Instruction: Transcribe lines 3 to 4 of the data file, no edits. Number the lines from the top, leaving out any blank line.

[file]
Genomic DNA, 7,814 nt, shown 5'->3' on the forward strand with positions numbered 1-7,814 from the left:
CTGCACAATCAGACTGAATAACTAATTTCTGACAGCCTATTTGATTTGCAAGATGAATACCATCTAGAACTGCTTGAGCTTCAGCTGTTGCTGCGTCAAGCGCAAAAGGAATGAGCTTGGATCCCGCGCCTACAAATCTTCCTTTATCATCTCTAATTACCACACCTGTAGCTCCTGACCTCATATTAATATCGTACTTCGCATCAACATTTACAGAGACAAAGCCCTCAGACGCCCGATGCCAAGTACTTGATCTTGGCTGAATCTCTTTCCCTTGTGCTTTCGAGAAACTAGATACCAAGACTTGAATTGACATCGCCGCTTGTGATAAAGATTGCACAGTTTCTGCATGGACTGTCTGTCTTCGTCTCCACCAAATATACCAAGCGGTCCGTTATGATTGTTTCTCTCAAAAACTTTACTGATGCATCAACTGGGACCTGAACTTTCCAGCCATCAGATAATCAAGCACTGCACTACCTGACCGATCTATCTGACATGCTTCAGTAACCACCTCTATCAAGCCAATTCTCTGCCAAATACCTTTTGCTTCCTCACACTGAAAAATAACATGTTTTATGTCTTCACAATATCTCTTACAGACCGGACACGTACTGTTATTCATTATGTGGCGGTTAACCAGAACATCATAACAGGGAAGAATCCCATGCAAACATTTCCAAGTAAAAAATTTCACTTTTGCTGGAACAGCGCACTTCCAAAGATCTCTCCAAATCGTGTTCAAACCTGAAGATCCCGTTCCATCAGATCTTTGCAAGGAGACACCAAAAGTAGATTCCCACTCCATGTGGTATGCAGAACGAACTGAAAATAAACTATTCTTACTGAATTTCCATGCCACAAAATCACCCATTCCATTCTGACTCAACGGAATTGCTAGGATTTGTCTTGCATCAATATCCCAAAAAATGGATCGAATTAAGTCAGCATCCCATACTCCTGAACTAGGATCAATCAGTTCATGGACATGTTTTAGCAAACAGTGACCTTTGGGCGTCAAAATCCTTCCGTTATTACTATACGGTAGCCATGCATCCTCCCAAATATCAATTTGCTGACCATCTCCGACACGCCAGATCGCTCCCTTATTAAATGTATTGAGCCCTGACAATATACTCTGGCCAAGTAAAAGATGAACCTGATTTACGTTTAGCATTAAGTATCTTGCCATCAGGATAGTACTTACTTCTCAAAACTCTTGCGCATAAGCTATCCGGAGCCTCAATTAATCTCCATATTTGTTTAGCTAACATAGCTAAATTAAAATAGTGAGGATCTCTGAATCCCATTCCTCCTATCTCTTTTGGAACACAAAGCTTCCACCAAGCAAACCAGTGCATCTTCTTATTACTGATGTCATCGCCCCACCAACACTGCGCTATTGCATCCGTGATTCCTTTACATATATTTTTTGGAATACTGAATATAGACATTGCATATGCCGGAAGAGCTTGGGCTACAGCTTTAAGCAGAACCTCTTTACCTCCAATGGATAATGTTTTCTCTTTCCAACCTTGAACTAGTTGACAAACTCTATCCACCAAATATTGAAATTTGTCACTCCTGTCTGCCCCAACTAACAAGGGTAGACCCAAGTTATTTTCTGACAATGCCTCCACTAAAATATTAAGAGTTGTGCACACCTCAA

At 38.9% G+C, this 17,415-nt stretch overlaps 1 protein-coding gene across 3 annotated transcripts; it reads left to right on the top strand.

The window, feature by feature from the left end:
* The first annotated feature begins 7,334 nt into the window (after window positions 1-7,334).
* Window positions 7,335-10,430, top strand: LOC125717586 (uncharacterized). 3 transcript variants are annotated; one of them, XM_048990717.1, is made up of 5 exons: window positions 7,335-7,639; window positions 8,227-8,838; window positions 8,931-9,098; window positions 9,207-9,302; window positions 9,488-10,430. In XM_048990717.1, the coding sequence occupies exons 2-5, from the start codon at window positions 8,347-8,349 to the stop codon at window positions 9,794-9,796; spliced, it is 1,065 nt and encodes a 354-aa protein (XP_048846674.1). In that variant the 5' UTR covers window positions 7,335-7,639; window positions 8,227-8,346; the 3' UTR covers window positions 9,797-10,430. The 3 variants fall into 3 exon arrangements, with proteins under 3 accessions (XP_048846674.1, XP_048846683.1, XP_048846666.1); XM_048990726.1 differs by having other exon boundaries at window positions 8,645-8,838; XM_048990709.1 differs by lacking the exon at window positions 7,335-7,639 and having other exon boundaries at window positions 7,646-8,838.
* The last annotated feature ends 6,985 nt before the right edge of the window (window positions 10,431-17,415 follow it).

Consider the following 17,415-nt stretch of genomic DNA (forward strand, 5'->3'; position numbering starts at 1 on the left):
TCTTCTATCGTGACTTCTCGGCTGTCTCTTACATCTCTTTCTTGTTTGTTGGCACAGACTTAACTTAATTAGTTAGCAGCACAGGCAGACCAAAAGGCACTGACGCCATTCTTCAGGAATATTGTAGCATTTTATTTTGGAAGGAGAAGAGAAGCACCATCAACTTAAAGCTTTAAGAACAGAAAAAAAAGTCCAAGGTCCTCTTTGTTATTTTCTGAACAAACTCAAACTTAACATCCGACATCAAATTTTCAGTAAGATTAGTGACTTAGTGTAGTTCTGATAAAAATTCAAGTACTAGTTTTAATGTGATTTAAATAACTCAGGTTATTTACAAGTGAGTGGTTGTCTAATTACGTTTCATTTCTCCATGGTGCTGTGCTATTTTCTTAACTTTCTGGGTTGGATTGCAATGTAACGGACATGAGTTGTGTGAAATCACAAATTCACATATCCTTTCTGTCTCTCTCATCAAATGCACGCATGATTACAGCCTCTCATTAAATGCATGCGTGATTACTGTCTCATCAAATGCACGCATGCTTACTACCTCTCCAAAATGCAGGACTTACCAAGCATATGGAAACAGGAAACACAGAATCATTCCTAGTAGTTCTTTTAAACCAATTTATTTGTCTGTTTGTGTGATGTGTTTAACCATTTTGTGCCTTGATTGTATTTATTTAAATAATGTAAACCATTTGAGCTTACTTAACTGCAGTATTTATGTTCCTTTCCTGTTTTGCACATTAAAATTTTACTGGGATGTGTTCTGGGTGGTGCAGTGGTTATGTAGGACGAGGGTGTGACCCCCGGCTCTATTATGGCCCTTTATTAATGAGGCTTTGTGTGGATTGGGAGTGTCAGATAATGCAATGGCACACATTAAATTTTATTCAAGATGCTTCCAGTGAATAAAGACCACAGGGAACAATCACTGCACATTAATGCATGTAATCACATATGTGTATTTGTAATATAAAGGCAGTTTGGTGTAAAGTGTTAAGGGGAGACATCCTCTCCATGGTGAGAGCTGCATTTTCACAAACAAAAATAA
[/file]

At 38.9% G+C, this 17,415-nt stretch overlaps 1 protein-coding gene across 3 annotated transcripts; it reads left to right on the top strand.

The window, feature by feature from the left end: